Everton owner Farhad Moshiri in talks to sell his club to an American businessman

Farhad Moshiri is in advanced talks to sell Everton Football Club for around £400million to a little-known American businessman, in what would be the latest US takeover of an English Premier League club.

Talks between Moshiri and Maciek Kaminski, a Minnesota-based investor, have progressed in recent days, according to people with direct knowledge of the matter. Any deal would still require Premier League approval, one such person said.

However, people have warned that there is no certainty of a deal. The talks have been complicated by recent financial market instability in the UK, they added. The final sum also depends on funding for Everton’s planned new stadium in their hometown.

A successful sale would mean half of the 20 Premier League clubs would have American shareholders. Earlier this year, a group of American investors led by Todd Boehly agreed to buy London-based Chelsea football club for £2.5 billion, after its Russian oligarch owner Roman Abramovich was hit with a sanctions by the UK and the EU.

Kaminski previously bid with former Chelsea and Manchester United chief executive Peter Kenyon, investment banker Michael Klein and John Thornton, chairman of US miner Barrick Gold. However, Kaminski no longer works with the trio after a split, two of the people said.

Kaminski, a former fund manager for investments in Poland, built his wealth by acquiring office buildings in Minneapolis, the largest city in the Midwestern US state of Minnesota.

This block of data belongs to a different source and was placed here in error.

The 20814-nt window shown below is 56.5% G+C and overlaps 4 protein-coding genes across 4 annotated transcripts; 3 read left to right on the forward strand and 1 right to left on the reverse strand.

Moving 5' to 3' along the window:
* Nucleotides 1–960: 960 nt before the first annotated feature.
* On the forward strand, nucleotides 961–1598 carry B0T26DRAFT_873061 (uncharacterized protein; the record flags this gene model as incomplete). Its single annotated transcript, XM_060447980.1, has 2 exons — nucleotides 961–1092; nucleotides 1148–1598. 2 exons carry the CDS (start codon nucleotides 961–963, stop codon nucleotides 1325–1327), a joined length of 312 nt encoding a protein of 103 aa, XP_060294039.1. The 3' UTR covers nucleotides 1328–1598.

According to local media, Kaminski emigrated from Poland to the United States in the late 1960s, then served as an investment adviser at brokerage firms Paine Weber and Piper Jaffray before moving into real estate investments.

A website for the Kaminski family’s KAM Sports vehicle says it was created to “own and manage premier international sports assets”. Talks with Moshiri earlier this year fell through and stalled beyond an exclusivity period. In July, KAM said he remained interested in acquiring the club.

Moshiri first invested in Everton in 2016 and took a majority stake two years later, using the proceeds he received from the sale of his minority stake in Arsenal to longtime business associate Alisher Usmanov. Uzbek-born metal billionaire Usmanov then launched a failed bid to take control of Arsenal.

The ties between the two remained. Everton were forced to seek new funding earlier this year after a number of sponsorship deals with Usmanov’s companies were suspended. Usmanov was sanctioned by the UK, EU and US after Russian President Vladimir Putin invaded Ukraine.

Moshiri, which owns Everton through an Isle of Man entity, was seeking new investment to help fund the club’s new £500million stadium, fueling speculation that a takeover could also be in place. considered.

However, Moshiri issued a public statement this summer promising Everton fans that the club were not about to change hands.

“It will always be pragmatic to explore all potential investment opportunities,” he said in July. “But I want to reassure you all that Everton Football Club is not for sale.”

Representatives for Moshiri and Kaminski declined to comment.

Everton recorded a net loss of £120.9m in the 2020/21 season, following net losses of nearly £140m and £111m in the previous two financial years. The club is one of the founding members of the Premier League, which celebrates its 30th anniversary this year.

Led by manager Frank Lampard, the former Chelsea player, Everton narrowly avoided relegation from the Premier League last year, finishing two places above and four points clear of Burnley, one of three teams demoted to the championship.

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